Academic journal article Eighteenth Century: Theory and Interpretation

Smollett's Scots and Sodomites: British Masculinity in Roderick Random

Academic journal article Eighteenth Century: Theory and Interpretation

Smollett's Scots and Sodomites: British Masculinity in Roderick Random

Article excerpt

In the fourth number of his journal, the Briton (1762-3), Tobias Smollett bitterly declared "Scotchman" a slur more opprobrious than "sodomite," connoting "every thing that is vile and detestable." (1) Smollett intended this polemical comparison to denounce the virulent Scotophobia kindled by the Scottish Earl of Bute's recent appointment as First Lord of the Treasury. Yet his 1748 novel, The Adventures of Roderick Random, suggests that the Briton" s juxtaposition of Scot and sodomite is not as random as it initially might seem. Both regarded as foreigners or outsiders, Scots and sodomites threatened to penetrate a vulnerable English body politic. (2) Bute's enemies frequently alluded to his alleged but improbable affair with George III's mother, the Princess Dowager, as evidence of his lust for political power. English anti-Union and anti-Jacobite propagandists depicted Scots in general as "avaricious, dirty, poor, unprincipled, and thieving," figuring Scottish greed and ambition as unbridled sexual potency. (3) On one hand, this supposed virility represented the threat that Scots posed to English wealth and prerogative after the 1707 Union of Parliaments. On the other hand, it signified Scots' savagery and, by implication, Scotland's inferiority to a polite and prosperous England. The uncouth and uncivilized Scot in many ways seems the antithesis of a simpering, sophisticated sodomite like Roderick Random's Captain Whiffle. However, Smollett suggests that the Scot's vulgar aggression and the sodomite's degenerate effeminacy similarly deviate from the genteel masculinity proper to a commercial nation like England. (4)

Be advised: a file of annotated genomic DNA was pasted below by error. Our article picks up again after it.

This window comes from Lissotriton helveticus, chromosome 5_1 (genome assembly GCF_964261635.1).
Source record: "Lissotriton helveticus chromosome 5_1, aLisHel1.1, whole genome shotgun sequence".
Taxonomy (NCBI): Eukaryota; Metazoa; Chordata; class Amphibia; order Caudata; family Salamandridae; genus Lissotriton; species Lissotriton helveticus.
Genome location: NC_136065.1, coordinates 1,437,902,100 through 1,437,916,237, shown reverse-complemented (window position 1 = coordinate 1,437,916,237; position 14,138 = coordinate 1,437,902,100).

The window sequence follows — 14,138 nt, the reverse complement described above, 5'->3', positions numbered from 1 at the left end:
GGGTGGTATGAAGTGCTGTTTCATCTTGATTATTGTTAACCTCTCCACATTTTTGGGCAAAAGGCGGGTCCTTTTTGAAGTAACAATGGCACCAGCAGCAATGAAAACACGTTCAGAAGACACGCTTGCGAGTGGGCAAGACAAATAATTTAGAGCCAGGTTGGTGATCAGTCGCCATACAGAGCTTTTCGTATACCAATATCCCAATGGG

Roderick Random explores the dynamics of anti-Scottish prejudice through a protagonist who in many ways embodies the eighteenth-century stereotype of the avaricious, ambitious, and aggressive Scot. Rather than simply refuting Scottish stereotypes with a counter-example, the novel illustrates the productive power of the bigotry that Smollett himself endured. (5) Seeking to escape poverty and ignominy in Scotland, Roderick concocts a number of cunning schemes to attain wealth and prestige in London. When he finds himself, as he so often does, an innocent victim, "deserted to all the horrors of extreme want, and avoided by mankind as a creature of a different species" (25), he responds by attempting to degrade his enemies in their turn--sometimes through physical violence, sometimes through sexual humiliation, but most often through the crafty exploitation of their hypocritical and unjust assumptions. This pattern of victimization and vindication suggests that Roderick's frequent feelings of "pride and resentment" function as a survival mechanism (200), motivating his determination to triumph over the prejudice and poverty that he faces as a Scot in England. (6) Through Roderick's reactions to repeated degradation, Smollett suggests that English anxieties regarding Scottish ambition are not entirely unfounded, but that this national tendency is only exacerbated by efforts to exclude Scots from sharing in England's, and potentially Britain's, prosperity.

To become a Briton, Roderick must avoid the Scot's aggressive ambition and the sodomite's corrupt dependence, embracing instead an autonomous masculinity that is feminized yet not effeminate. Roderick initially shares with the Earl Strutwell--a sodomite--an excessive and ungoverned self-interest. Although Smollett acknowledges that some degree of self-interest is essential to individual and national prosperity, Roderick's gradual reformation suggests that the countervailing virtues of compassion and affection are equally necessary both to Scots' betterment and to the harmony and stability of a newly united Great Britain. Before he can attain the economic self-sufficiency and moral agency defining British masculinity, Roderick must learn to temper with heterosexual love the excessive self-interest that Smollett attributes to sodomites. Love, in Roderick Random, is not "spontaneous and emotive" but rather "a highly committed, formal, and even ritualised form of sentiment," comprising mutual sympathy and generosity. …

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